That's the key to smart marketing: it's not about you. It's about the person in front of you.

Life is all fun and games when everybody gets along.
Life is all fun and games when everybody gets along. | Source

Back in the early spring of 2010, Keith and I were working on content ideas for the opening session of a big annual conference for a well-known pizza chain. During a call to discuss program materials, Keith threw this idea at me:

"Hey, why don't you call the Governor of California and ask him to record a welcome video for us?"

He must have heard my silence, because he added, "What? He's just a guy."

Now, politicians and celebrities don't scare me. I've done enough interviews and covered enough campaigns in my career. Everybody's "just a guy," and everybody likes publicity.

But in this case, I got hung up in the logic: one company's thousand or so conference attendees vs. 37 million state residents (and all their issues) just didn't seem like a good ratio for us to get the Governor's attention.

So I had to ask: "Why would the Governor of California care about this conference?"

Keith didn't even pause to think about it. "Why wouldn't he? He's gotta love their pizza."

I've said it before, and I'll say it again and again: good salespeople believe in themselves, and that makes other people believe in them, too.

The point is, don't go in thinking about what you want. Don't even go in thinking about what you have to offer. Everybody already feels like no one calls or emails unless they want something. Go in thinking about what you might have in common.

By the way, what does any of this have to do with your book sales?

Here's the thing: it isn't just a matter of "How can I get my book into this person's hands?" It goes well beyond "business networking." This is a matter of marketing yourself as a human contact, as a helpful resource, as a professional ally... as a good person to stay in touch with. Jason Seiden is good at this. Peter Shankman is good at this. It's about creating relationships, one person at a time, whether or not there's anything in it for you.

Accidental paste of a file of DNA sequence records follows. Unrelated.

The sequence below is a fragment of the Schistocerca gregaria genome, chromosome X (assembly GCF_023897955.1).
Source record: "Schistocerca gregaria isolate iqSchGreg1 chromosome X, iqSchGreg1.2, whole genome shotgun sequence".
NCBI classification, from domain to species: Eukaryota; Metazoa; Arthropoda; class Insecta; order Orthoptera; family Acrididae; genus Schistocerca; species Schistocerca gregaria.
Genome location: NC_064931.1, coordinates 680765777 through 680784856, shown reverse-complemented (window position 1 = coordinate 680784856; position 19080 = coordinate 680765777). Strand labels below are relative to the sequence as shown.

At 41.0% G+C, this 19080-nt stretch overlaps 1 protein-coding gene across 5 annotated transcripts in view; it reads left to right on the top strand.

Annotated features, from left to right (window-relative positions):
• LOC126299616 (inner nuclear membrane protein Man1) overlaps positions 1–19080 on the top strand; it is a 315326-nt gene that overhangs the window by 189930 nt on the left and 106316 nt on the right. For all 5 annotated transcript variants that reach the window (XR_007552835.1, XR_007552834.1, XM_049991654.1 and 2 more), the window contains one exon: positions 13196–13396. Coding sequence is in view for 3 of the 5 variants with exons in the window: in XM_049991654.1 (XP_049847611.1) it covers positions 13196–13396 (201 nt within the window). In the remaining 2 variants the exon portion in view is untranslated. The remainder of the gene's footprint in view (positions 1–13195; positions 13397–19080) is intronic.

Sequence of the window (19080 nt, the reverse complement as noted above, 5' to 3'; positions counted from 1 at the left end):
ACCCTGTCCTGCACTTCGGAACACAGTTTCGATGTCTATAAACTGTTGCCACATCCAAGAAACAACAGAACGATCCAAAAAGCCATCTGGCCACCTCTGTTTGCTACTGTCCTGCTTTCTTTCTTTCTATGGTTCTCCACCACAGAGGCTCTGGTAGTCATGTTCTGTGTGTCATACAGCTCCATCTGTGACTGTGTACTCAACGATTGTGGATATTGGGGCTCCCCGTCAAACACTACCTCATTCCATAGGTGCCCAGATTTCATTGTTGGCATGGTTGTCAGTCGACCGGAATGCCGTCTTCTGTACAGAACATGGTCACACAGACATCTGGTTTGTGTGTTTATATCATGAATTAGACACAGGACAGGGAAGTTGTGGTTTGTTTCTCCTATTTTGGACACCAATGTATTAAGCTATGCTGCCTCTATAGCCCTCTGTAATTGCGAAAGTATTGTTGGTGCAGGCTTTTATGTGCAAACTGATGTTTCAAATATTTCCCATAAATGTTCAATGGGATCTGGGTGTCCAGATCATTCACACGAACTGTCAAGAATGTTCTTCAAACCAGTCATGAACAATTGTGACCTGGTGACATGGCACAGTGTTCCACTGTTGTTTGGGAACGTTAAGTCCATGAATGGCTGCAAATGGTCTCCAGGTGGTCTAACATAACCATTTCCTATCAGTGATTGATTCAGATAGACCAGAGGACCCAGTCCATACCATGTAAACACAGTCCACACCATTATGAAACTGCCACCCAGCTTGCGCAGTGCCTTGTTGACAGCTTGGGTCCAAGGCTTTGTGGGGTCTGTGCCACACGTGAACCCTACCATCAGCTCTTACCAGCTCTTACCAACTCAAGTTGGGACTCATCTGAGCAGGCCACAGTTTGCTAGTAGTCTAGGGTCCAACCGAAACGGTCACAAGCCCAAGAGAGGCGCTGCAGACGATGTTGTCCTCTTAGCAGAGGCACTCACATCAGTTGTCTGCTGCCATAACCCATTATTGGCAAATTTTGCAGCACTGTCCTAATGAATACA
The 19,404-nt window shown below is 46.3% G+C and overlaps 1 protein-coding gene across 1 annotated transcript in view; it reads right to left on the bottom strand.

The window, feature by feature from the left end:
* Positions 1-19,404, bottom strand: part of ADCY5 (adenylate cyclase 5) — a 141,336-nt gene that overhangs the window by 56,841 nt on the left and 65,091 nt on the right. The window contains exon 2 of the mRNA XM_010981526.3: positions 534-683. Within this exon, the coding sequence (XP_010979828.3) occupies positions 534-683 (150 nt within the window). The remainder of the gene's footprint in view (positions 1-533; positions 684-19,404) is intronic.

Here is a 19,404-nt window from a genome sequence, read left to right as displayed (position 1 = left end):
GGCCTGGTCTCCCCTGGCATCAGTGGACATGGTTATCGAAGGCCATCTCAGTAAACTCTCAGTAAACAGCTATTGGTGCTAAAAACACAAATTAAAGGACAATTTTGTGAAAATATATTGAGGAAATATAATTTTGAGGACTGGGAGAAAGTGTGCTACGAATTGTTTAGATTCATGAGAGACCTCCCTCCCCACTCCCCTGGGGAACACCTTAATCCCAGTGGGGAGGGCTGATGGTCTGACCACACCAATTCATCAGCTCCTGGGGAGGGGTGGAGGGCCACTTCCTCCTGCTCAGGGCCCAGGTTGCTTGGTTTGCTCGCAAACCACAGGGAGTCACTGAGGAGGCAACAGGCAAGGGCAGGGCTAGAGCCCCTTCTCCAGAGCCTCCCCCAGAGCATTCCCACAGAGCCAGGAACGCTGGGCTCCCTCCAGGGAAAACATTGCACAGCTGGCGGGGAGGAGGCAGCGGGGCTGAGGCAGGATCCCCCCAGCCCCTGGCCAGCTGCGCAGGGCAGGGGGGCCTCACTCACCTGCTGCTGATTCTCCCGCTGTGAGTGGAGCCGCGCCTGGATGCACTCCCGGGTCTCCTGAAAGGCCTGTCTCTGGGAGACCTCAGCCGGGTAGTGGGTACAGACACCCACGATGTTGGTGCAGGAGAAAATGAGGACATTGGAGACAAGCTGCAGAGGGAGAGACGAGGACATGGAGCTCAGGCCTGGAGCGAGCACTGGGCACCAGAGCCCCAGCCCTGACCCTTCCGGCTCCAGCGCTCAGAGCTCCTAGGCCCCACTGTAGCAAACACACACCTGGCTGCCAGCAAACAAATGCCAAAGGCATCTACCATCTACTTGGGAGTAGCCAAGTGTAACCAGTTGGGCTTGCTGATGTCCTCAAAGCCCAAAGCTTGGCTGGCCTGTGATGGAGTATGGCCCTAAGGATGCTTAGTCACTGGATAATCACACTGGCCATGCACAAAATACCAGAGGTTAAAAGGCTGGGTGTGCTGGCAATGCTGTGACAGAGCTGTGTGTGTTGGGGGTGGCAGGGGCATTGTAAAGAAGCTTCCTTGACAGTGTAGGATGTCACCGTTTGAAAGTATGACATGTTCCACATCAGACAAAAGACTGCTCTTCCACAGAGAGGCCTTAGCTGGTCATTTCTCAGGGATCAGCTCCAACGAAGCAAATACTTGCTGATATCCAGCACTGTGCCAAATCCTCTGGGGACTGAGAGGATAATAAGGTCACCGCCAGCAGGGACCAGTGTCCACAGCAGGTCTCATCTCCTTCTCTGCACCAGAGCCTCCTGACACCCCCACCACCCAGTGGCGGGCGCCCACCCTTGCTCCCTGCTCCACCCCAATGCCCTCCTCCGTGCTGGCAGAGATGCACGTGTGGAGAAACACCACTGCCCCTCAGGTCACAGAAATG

That means talking to people - lots and lots of people.

You never know who will bring up your name in conversation or link back to your website from a blog post. When it comes to initiating those relationships, just remember everybody's "just a guy." When you actively implement that approach in your business communications, no one is unattainable. Whether you're calling the local bookstore owner or sending a press release to the editor of The New York Times or requesting a review blurb from Stephenie Meyer, you're still you no matter who you're talking to, and if you believe in yourself and what you're doing, then you have nothing to fear from being yourself.

And even if you are nervous or afraid to reach out to certain people, for whatever reason, there's no reason they need to know that. The only way to change the world is to go change it. To paraphrase Sun Stand Still author Steven Furtick, audaciousness is an approach - not an activity.